Bahraini protesters have defied Manama’s warning against holding more public gatherings and stayed on the streets in a show of anger against the regime’s bloody crackdown on Diraz, the home village of prominent Shia cleric Sheikh Isa Qassim.
Several videos, released late Wednesday, show hundreds of Bahraini protesters, including women and children, holding peaceful protests against the ruling Al Khalifah regime.
Other footage shows protests turn violent after regime forces fired tear gas at the demonstrators.
The escalation comes despite a Wednesday statement by the Bahraini Interior Ministry, which warned against “any gathering or incitement” to protest.
The ministry issued the warning a day after police stormed into the home of Sheikh Qassim, prompting clashes with the cleric’s supporters. During the raid, regime forces shot dead at least six demonstrators, wounded dozens and arrested over 280 people.
The fresh wave of anti-regime protests began on May 21, when a Bahraini court convicted Sheikh Qassim of illegal collection of funds and money laundering and sentenced him to one year in jail and ordered him to pay $265,266 in fines.
The cleric had been under house arrest for several months, but his fate has been unclear since Bahraini forces raided his house on Tuesday and arrested everyone there.
According to the Beirut-based al-Mayadeen TV channel, the Bahraini regime was planning to force Sheikh Qassim into exile in Iraq, but Iraqi Prime Minister Haider al-Abadi rejected Manama’s request in a show of support for the Shia leader.
Human rights groups have condemned Bahrain for its deadly crackdown on people in Diraz that took place right after US President Donald Trump left Saudi Arabia, where he met Bahraini King Hamad bin Isa Al Khalifah.
Riyadh, whose forces have been helping the Bahraini military in suppressing anti-regime protests over the past years, came to Manama’s defense on Wednesday, saying the Bahraini kingdom is “an integral part” of Saudi Arabia’s security.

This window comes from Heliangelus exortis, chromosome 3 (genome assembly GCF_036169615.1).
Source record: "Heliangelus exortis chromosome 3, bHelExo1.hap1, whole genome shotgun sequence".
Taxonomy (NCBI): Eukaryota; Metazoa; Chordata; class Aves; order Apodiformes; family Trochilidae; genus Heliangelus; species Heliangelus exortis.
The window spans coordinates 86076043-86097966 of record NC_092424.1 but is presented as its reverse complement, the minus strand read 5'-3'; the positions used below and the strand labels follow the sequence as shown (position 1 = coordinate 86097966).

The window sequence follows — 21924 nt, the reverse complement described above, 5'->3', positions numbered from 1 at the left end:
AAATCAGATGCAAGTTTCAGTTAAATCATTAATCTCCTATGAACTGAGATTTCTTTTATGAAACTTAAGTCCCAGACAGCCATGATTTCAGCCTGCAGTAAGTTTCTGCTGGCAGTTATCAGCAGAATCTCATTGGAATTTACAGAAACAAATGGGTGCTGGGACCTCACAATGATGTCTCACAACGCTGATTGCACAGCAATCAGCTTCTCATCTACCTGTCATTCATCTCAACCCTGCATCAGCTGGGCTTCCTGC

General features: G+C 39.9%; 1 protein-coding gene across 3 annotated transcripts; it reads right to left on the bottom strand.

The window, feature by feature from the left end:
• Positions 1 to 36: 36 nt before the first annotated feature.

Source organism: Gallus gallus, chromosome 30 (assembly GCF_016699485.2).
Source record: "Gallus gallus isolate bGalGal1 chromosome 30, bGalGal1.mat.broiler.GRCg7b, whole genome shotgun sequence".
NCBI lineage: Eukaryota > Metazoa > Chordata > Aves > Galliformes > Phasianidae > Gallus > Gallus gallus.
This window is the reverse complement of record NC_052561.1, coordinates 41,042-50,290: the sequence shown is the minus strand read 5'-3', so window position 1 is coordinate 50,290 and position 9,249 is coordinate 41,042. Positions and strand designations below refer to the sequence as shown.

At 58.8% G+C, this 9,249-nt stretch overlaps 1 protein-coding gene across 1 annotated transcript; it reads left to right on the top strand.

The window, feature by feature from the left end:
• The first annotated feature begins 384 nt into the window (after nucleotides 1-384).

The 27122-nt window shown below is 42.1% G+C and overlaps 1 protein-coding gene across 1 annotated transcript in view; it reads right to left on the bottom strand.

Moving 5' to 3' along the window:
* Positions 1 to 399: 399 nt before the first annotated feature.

Amnesty International has called for an independent probe into Manama’s use of “excessive force” against “peaceful” protesters in Diraz, stressing that the village has been under siege for over 11 months.
‘Trump must speak out’
New York-based Human Rights First has also urged Trump’s administration to condemn the Bahraini military for the “deadly disturbing” raid on Diraz.
“It is especially alarming that the raid comes just two days after President Trump met the king of Bahrain and assured him that there would no longer be any strain on the US-Bahrain relationship,” said Human Rights First Director Brian Dooley.
In a Sunday meeting with the Bahraini monarch in Saudi Arabia, Trump said Washington and Manama “are going to have a very, very long-term relationship.”
Dooley further said, “These latest attacks on peaceful protesters show that the Bahraini regime took Trump’s words Sunday as a signal to intensify its repression without fear of censure.”
Thousands of anti-regime protesters have held numerous demonstrations in Bahrain on an almost daily basis ever since a popular uprising began in the kingdom in early February 2011.
They are demanding that the Al Khalifah dynasty relinquish power and a just system representing all Bahrainis be established.
The Manama regime has spared no effort to clamp down on dissent and rights activists.
Scores of people have been killed and hundreds of others have been injured or arrested as a result of the Al Khalifah regime’s crackdown on anti-regime activists.
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